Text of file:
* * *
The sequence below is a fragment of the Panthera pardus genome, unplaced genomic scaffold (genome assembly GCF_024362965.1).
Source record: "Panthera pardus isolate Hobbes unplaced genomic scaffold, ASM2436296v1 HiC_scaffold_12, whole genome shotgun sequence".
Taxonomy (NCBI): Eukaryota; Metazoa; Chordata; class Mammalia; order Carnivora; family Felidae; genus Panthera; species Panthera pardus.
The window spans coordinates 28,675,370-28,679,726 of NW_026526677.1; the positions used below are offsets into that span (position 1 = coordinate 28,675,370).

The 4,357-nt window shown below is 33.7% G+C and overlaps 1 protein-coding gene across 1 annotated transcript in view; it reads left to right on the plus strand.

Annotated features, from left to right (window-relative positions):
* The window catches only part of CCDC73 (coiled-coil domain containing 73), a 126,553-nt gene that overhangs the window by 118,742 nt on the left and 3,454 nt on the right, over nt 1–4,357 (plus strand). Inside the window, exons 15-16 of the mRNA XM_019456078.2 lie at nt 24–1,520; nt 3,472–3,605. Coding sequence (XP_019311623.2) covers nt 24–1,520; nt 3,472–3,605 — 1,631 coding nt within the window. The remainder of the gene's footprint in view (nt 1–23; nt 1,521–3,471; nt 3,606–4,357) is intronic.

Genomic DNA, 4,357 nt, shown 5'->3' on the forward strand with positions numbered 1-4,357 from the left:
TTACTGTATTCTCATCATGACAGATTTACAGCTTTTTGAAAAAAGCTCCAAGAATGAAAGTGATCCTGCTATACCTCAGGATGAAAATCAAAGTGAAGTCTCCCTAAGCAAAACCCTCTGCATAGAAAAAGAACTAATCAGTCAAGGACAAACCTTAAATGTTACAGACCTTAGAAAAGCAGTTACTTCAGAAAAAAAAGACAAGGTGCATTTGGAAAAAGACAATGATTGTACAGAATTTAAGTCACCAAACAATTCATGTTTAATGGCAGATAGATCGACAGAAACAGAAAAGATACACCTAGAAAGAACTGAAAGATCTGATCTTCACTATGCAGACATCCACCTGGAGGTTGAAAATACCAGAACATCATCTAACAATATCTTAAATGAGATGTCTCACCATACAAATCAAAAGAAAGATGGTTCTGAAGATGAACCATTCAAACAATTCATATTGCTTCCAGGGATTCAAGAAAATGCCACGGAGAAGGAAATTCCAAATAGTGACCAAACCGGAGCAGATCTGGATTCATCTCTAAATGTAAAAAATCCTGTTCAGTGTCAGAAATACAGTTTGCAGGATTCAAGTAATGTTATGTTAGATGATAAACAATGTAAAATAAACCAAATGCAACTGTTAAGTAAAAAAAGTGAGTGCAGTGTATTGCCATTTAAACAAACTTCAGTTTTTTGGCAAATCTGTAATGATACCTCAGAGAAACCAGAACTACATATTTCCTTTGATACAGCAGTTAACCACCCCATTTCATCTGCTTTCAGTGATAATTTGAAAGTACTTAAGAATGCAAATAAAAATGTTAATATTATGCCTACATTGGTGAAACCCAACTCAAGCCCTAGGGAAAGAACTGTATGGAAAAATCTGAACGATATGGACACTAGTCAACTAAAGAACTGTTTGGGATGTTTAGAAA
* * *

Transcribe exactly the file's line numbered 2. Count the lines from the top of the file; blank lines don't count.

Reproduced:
Source record: "Panthera pardus isolate Hobbes unplaced genomic scaffold, ASM2436296v1 HiC_scaffold_12, whole genome shotgun sequence".